Offshore Wind

More efforts needed
Gettyimages 1215460788
In this report

Compared with record 32% growth in 2017, offshore wind electricity generation increased only 20% in 2018. Given its relatively small base, offshore wind growth must accelerate even further to reach the generation levels demonstrated in the SDS. The cost reductions, technology improvements and rapid deployment achieved in Europe need to be extended to other regions.

Offshore wind power generation in the Sustainable Development Scenario, 2000-2030

Openexpand
Tracking progress

Grid-connected offshore wind capacity additions reached 5.9 GW in 2019, 40% higher than in 2018. Expansion is accelerating in China, while the European Union returned to growth after a slowdown in 2018, with record installations in 2019.

China is strengthening its position as a leader in offshore capacity additions with 2.3 GW of new installations in 2019, followed by the United Kingdom (1.6 GW) and Germany (1.1 GW).

Nevertheless, offshore wind annual capacity additions need to more than quadruple by 2030. Despite positive technology developments and cost reductions, growth must accelerate for the technology to get fully on track with the Sustainable Development Scenario (SDS).

As a part of its Offshore Wind Outlook 2019, the IEA initiated a new geospatial analysis to assess offshore wind technical potential by country. This analysis showed that the best close-to-shore offshore wind sites could provide almost 36 000 TWh globally per year, which is nearly equal to global electricity demand in 2040. However, successful exploitation of this enormous potential will require the overcoming of several challenges. Government policies will continue to be critical to the future of offshore wind.

In 2018, manufacturers announced that turbines with record-level rated capacities ranging from 10 MW to 12 MW would be available for plants commissioned after 2020. These turbines are expected to garner the lowest winning bids (USD 55-75/MWh) submitted since 2017 in Germany, the United Kingdom and the Netherlands.

Recent EU auction results indicate cost reductions of 45‑50% in the next five years owing to economy-of-scale advantages, standardisation and clustering. The strike prices in the UK offshore auction resolved in September 2019, with expected commissioning in 2025, were only 49-52 USD/MWh, which is evidence of rapid offshore technology maturation in upcoming years.

The industry is also adapting various floating foundation technologies that have already been used in the oil and gas sector. In 2017, the world’s first commercial floating wind farm started operating in Scotland, and other projects are under development with the potential to prove the feasibility and cost-effectiveness of floating offshore wind technologies.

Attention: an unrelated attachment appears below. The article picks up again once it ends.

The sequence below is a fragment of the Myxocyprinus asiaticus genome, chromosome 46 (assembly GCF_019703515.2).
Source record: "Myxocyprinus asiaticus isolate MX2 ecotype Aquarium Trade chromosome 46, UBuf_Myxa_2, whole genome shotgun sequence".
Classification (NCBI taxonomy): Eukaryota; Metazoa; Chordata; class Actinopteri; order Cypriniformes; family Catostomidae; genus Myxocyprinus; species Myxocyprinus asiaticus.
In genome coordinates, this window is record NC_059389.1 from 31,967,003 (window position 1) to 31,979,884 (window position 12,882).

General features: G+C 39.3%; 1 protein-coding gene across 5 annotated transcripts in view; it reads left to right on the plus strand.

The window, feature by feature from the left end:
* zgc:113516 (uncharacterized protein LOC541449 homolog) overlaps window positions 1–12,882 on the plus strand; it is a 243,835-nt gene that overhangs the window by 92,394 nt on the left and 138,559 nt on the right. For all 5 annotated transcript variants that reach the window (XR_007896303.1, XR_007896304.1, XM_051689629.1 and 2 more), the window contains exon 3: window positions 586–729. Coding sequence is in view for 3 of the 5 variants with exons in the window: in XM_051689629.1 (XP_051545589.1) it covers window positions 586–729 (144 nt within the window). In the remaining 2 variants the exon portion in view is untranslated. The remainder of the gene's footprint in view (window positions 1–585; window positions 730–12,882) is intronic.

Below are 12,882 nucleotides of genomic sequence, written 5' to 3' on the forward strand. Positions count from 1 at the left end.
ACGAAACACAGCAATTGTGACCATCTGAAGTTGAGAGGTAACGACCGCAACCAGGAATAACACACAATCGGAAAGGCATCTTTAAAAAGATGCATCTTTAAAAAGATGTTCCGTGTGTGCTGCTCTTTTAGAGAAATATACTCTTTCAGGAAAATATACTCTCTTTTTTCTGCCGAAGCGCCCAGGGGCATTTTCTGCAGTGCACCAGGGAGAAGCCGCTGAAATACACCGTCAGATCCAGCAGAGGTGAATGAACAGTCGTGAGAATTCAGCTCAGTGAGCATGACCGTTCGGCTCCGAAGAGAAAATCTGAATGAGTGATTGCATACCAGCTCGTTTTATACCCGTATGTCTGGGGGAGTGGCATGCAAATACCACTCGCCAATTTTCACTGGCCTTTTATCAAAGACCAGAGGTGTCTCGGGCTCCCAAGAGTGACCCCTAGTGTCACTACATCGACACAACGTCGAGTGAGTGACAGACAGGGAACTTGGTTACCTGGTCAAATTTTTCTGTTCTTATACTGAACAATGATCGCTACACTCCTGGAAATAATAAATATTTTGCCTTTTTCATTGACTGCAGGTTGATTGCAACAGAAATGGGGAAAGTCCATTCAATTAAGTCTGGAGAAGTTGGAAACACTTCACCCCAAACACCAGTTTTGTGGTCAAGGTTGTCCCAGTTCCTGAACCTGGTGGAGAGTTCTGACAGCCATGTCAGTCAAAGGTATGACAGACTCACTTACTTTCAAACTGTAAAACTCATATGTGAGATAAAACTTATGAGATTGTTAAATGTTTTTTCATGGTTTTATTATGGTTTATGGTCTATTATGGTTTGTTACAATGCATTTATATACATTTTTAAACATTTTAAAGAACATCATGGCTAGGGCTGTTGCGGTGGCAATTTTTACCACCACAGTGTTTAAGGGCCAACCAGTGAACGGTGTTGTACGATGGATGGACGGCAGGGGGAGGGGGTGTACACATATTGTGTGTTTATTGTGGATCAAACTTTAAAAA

In the United States, developers have proposed multiple projects in four different states (Maryland, New York, New Jersey and North Carolina).

Chinese Taipei completed an auction for 5.5 GW of offshore wind capacity and the utility has already signed power purchase agreements for 1 GW, with the revised feed-in tariff announced in late February 2019.

In Japan, the parliament has approved a new law to define project development zones. This new legislation is expected to reduce permitting and grid connection challenges, and to result in the deployment of large-scale projects.

The pace of growth in these nascent markets could accelerate the expansion of offshore wind outside of Europe and China. These markets face permitting and grid connection challenges, however, and costs remain relatively high.

In Europe, accelerated growth depends on how offshore wind figures in countries' renewable energy plans to achieve the newly adopted 2030 targets. In China, faster cost reductions need to be achieved to accelerate growth, as the government aims to reduce renewable energy subsidies.

The impact of Covid-19 on offshore deployment in short-term remains limited. Offshore projects have longer construction periods than do onshore projects. Most projects planned to be commissioned in 2020 and next year are either partially commissioned or at an advanced stage of development, particularly in Europe, which is the largest offshore market. However, the Covid-19 crisis may impact offshore wind deployment in the medium and long term, as some pre-development work such as permitting and environmental approval is being delayed.

The impact of the Covid-19 crisis on offshore wind deployment is extensively covered in the IEA Renewable Energy Market Update released in May 2020.

Resources